How a new children’s book series reminded me about the magic of world-building

How a new children’s book series reminded me about the magic of world-building

Author (and friend!) Kallie George recently wrote a guest post on my blog in which she described her world-building process for her brand new children’s book series, The Heartwood Hotel. 

Since that post, Kallie officially launched the series with a fun and engaging event at Kidsbooks, our local bookstore that specializes in catering to young readers.

heartwoodhotellaunch-kalliegeorge

The launch was a stupendous success. Families were lined up down to block as they waited for the doors to open, clamoring to hear Kallie share her new world. For Kallie, that mean not only mesmerizing the kids with a reading of the first book in the series, but also providing amazing and tangible pieces that were completely interactive.

I was reminded, once again, about the magic that can happen when you really put the “build” into world-building.

Mapping

In the earlier post on my blog, Kallie talked about using mapping as a way to construct a believable and interesting world. If you haven’t read that post yet, then I really encourage you to do so.

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Mapping has long been a key technique that I use in my own writing process, and, as Kallie describes in her post, I helped her map the Heartwood Hotel, too. Personally, I map all kinds of spaces in my books, everything from entire worlds to one-room settings. I find it’s a great way to “stage” a scene and to help make it logical.

These maps don’t need to be slick and professional for the purposes of the author’s writing, but, of course, they can end up becoming the basis for something your publisher can use for the final book.

Dioramas

The kids who turned up to meet Kallie at her book launch were in for a real treat. Kallie and her husband Luke put in many late nights working on a model of the Heartwood hotel–a sort of doll house complete with furniture and accessories.

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The only thing missing?  Well, that was the figures. But no worries! Kallie provided wooden peg figures so that the kids could make their own animal critters that were the perfect scale to roam around the Heartwood Hotel environment.

heartwoodhotel-joanne

Of course, the kids got to take their peg figures home with them, but I love the idea that they could imagine that they got to stay in the hotel first.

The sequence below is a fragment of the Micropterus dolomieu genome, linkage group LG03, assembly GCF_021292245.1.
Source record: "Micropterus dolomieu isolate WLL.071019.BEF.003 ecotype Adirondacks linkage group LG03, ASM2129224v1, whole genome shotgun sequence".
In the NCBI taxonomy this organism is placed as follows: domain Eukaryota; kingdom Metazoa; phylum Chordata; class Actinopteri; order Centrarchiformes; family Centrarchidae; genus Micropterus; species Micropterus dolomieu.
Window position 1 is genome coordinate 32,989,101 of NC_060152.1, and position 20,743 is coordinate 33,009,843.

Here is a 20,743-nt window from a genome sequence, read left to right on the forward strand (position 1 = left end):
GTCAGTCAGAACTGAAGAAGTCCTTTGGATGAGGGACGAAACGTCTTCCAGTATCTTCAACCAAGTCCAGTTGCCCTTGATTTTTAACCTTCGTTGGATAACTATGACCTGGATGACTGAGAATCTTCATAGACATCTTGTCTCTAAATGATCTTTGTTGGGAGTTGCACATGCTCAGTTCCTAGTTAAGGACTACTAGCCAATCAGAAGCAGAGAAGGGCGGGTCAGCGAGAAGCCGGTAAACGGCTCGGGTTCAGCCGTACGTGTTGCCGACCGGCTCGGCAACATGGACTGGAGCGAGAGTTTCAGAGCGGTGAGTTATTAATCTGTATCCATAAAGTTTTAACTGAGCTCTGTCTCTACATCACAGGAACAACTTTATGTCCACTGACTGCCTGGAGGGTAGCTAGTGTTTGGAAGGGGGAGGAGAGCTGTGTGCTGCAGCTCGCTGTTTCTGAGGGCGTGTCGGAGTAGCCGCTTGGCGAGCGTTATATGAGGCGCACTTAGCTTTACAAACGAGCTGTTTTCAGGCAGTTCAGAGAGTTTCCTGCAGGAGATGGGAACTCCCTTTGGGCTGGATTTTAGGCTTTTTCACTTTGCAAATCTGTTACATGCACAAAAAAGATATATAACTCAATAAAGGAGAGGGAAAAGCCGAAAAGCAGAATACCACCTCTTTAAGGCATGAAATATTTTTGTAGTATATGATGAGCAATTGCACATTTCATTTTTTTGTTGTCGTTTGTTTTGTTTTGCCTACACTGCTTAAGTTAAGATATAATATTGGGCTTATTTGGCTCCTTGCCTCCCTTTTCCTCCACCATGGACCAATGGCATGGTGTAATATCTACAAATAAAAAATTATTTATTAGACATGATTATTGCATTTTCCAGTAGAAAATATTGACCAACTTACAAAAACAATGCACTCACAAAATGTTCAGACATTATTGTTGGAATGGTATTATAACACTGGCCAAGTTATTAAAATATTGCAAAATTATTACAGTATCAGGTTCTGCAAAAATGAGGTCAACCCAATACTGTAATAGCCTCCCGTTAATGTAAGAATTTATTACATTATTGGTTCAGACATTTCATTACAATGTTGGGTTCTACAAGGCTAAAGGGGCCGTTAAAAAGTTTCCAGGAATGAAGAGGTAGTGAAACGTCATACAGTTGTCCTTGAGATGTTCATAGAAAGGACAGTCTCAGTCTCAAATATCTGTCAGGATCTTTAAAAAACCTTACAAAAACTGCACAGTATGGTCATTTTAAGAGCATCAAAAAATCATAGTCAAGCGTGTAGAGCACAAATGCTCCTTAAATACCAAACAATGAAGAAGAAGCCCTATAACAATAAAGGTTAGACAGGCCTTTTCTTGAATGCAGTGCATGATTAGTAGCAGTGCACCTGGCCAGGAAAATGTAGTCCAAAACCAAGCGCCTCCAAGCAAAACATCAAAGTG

Props

Well, if you’re going on a vacation, you also need a suitcase. Kallie provided miniature suitcase templates that could be cut out and folded into shape.

heartwoodhotel-activity

heartwoodhotel_suitcase_on

If you weren’t so lucky as to attend the launch, you can still make your own Heartwood Hotel suitcase. Just head over to the official website to download the template.

The final activity that I wanted to mention was that the kids attending Kallie’s book launch also had the opportunity to leave behind a record of their stay at the Heartwood Hotel by filling out an entry in one of the many pages in the beautiful guestbook created specifically for the book launch.

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I thought this was a fabulous idea . . . the kids could base the entry on the peg figure they created, or even put their own name (though, really, no humans are allowed at the Heartwood!). This guestbook really helped immerse the kids in Kallie’s world.

Why put the build into world-building?

If you’re a fantasy author—especially a fantasy author for kids—I think you have a really great opportunity to bring your world to life in every way you can. Maps, dioramas, really can make for a magical book launch or school visit.

Building for your readers

We live in an interactive but highly-digitized world. More than ever, there is something enchanting about kids being able to look at a tangible, three-dimensional prop and to hold it their hands. I can’t tell you the number of times a child has examined one of my dragon eggs or magical potions and asked, “Is it real?”

So, these add-ons can really help attract kids to the worlds you have created or deepen their affection for the love they already have for a story. If you ask me, they are a must for a book launch or school visit!

Building for you